Catholic schools have traditionally placed a high priority on academic excellence. Several studies in the 1980s found that students in Catholic high schools outperformed students in public high schools on standardized tests of achievement  (Coleman and Hoffer 1987; Coleman, Hoffer,  and Kilgore 1982). While more recent studies using more sophisticated statistical analysis find this effect to be smaller and perhaps isolated to mathematics achievement at the high school level (Carbonaro and Covay 2010; Gamoran 1996;  Morgan and Sorenson 1999), Catholic schools continue to place an emphasis on college preparation and enjoy a strong academic tradition. Some scholars have attributed the upward mobility of recent generations of Catholics to the extensive system of Catholic schools built in the U.S. over the course of the previous century (Bryk, Lee and Holland 1993; Portes and Rumbaut 2006). Following previous studies that demonstrate some advantage in postsecondary outcomes (Grogger and Neal 2000; Neal 1995), coupled with an emphasis on academics, we would expect that Catholic school students may be equally or more likely to graduate with a bachelor’s degree compared to public school students. With less direct conflict perceived between religion and science in the  Catholic tradition, we would not expect attending a Catholic school to influence students away from the study of science. 

From a gender perspective, while gender roles are not as highly prescribed as in the evangelical Protestant tradition, there may be elements of Catholic belief and teaching that could influence different postsecondary decisions by gender. The Catholic Church is hierarchical in nature with leadership and sacramental positions held by men, particularly in the role of priest. While religious positions are available to women as vowed religious sisters, their position in the church is much different than those of religious priests. However, Catholic schools in the U.S. were built in large part by congregations of religious sisters, and their influence and example as educated women may socialize women toward further education. Teachings related to the sanctity of human life and in opposition to artificial means of birth control and abortion, however, may influence women’s choice of field of study, as they may consider some careers to be incompatible with family roles as wife and mother. Therefore, women who attended Catholic high schools may be more likely to consider careers related to education, nursing, or other care-related  careers that may have more flexible schedules and better fit with the needs of the family.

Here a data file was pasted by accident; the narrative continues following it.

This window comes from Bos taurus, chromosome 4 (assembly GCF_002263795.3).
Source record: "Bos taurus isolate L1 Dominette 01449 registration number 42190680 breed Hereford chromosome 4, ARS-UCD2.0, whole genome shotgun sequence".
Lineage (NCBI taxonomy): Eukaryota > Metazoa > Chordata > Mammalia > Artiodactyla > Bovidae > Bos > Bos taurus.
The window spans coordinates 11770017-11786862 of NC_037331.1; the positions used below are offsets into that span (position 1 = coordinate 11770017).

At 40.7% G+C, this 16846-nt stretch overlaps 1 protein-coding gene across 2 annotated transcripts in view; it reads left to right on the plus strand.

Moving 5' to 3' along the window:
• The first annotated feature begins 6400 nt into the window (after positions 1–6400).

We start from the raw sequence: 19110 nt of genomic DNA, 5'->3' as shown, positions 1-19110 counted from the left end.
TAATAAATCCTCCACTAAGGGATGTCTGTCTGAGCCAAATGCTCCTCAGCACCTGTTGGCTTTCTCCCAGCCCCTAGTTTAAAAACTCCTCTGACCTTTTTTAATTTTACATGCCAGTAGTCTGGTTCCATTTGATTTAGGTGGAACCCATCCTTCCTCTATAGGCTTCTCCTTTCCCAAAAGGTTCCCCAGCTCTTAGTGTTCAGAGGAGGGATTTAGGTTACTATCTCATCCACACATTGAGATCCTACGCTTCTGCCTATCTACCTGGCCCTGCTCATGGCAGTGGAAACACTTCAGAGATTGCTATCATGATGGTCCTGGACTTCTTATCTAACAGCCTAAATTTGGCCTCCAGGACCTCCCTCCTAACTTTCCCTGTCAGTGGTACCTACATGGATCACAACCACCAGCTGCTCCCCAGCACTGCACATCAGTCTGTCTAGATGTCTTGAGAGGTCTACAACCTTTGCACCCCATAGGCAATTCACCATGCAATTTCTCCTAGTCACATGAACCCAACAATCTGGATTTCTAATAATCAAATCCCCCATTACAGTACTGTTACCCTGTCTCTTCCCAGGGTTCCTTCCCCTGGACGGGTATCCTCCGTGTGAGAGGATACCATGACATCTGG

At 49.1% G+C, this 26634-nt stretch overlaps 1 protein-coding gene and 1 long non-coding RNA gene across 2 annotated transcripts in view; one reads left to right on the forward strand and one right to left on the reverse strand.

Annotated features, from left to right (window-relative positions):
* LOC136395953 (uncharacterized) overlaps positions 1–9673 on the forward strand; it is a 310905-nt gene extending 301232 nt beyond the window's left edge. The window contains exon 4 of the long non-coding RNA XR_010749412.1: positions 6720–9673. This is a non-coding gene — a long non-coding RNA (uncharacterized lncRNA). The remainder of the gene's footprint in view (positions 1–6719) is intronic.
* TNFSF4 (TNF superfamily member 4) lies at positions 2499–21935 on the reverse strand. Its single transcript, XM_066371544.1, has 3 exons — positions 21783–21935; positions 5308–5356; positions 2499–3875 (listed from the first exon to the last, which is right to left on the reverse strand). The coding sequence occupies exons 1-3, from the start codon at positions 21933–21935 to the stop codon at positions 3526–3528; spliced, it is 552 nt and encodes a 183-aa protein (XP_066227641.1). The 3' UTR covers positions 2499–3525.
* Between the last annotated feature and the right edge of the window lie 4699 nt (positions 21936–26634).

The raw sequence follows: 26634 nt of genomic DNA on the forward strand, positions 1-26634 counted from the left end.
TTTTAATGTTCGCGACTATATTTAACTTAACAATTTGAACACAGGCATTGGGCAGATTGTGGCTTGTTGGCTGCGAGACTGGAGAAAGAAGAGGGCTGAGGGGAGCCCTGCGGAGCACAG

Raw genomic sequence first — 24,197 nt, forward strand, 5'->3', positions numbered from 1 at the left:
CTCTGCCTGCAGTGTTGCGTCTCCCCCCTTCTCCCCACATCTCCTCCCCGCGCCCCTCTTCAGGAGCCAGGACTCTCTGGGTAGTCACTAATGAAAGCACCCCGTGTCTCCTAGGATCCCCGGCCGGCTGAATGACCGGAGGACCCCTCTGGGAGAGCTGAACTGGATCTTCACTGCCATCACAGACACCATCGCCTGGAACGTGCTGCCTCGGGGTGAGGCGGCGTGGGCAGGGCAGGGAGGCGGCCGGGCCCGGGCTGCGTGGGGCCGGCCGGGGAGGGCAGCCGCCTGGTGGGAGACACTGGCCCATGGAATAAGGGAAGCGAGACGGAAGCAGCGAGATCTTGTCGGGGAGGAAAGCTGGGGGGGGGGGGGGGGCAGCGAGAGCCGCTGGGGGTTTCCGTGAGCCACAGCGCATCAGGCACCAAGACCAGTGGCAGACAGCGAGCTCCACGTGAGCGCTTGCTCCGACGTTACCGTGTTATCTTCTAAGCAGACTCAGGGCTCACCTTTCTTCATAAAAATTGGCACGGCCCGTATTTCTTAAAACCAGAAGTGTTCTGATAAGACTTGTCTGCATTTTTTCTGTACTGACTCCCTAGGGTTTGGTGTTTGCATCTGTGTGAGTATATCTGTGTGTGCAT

Methods 

I examine data from the Cardus Education Survey  2014, a nationally representative dataset containing an oversample of private and religious high school graduates, aged 24 to 39 (N=1,572). These data allow an examination of the associations between attending a religious high school and young adult outcomes related to postsecondary choices and achievement.